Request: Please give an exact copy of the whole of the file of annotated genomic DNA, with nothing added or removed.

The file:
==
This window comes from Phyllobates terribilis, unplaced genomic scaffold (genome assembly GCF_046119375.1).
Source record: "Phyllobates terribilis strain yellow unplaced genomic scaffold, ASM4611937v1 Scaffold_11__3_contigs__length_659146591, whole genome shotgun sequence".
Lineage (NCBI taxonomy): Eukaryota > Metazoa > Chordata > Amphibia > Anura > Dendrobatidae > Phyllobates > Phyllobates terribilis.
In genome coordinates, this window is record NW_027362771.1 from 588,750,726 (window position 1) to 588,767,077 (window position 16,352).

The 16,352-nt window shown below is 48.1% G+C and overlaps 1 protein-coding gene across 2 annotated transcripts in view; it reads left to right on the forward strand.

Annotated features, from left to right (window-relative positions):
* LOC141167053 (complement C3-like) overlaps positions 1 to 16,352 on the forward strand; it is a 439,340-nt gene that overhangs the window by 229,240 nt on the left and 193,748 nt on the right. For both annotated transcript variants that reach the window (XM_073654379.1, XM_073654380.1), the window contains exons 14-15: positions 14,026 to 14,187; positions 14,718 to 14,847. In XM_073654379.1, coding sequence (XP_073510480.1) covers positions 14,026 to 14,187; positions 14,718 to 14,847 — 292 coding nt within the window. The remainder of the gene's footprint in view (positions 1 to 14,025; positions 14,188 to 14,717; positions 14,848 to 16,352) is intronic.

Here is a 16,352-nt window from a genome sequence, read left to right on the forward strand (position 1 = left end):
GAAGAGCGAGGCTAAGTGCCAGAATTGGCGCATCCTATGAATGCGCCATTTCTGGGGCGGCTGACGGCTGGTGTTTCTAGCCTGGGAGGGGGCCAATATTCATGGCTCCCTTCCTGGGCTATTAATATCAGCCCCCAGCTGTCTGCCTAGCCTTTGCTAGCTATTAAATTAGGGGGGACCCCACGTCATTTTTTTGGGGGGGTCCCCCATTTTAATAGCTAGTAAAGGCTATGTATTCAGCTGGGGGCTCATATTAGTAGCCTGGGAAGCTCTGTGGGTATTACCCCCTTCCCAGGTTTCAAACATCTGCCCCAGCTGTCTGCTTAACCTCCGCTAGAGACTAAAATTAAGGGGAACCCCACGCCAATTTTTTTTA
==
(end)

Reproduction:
This window comes from Phyllobates terribilis, unplaced genomic scaffold (genome assembly GCF_046119375.1).
Source record: "Phyllobates terribilis strain yellow unplaced genomic scaffold, ASM4611937v1 Scaffold_11__3_contigs__length_659146591, whole genome shotgun sequence".
Lineage (NCBI taxonomy): Eukaryota > Metazoa > Chordata > Amphibia > Anura > Dendrobatidae > Phyllobates > Phyllobates terribilis.
In genome coordinates, this window is record NW_027362771.1 from 588,750,726 (window position 1) to 588,767,077 (window position 16,352).

The 16,352-nt window shown below is 48.1% G+C and overlaps 1 protein-coding gene across 2 annotated transcripts in view; it reads left to right on the forward strand.

Annotated features, from left to right (window-relative positions):
* LOC141167053 (complement C3-like) overlaps positions 1 to 16,352 on the forward strand; it is a 439,340-nt gene that overhangs the window by 229,240 nt on the left and 193,748 nt on the right. For both annotated transcript variants that reach the window (XM_073654379.1, XM_073654380.1), the window contains exons 14-15: positions 14,026 to 14,187; positions 14,718 to 14,847. In XM_073654379.1, coding sequence (XP_073510480.1) covers positions 14,026 to 14,187; positions 14,718 to 14,847 — 292 coding nt within the window. The remainder of the gene's footprint in view (positions 1 to 14,025; positions 14,188 to 14,717; positions 14,848 to 16,352) is intronic.

Here is a 16,352-nt window from a genome sequence, read left to right on the forward strand (position 1 = left end):
GAAGAGCGAGGCTAAGTGCCAGAATTGGCGCATCCTATGAATGCGCCATTTCTGGGGCGGCTGACGGCTGGTGTTTCTAGCCTGGGAGGGGGCCAATATTCATGGCTCCCTTCCTGGGCTATTAATATCAGCCCCCAGCTGTCTGCCTAGCCTTTGCTAGCTATTAAATTAGGGGGGACCCCACGTCATTTTTTTGGGGGGGTCCCCCATTTTAATAGCTAGTAAAGGCTATGTATTCAGCTGGGGGCTCATATTAGTAGCCTGGGAAGCTCTGTGGGTATTACCCCCTTCCCAGGTTTCAAACATCTGCCCCAGCTGTCTGCTTAACCTCCGCTAGAGACTAAAATTAAGGGGAACCCCACGCCAATTTTTTTTA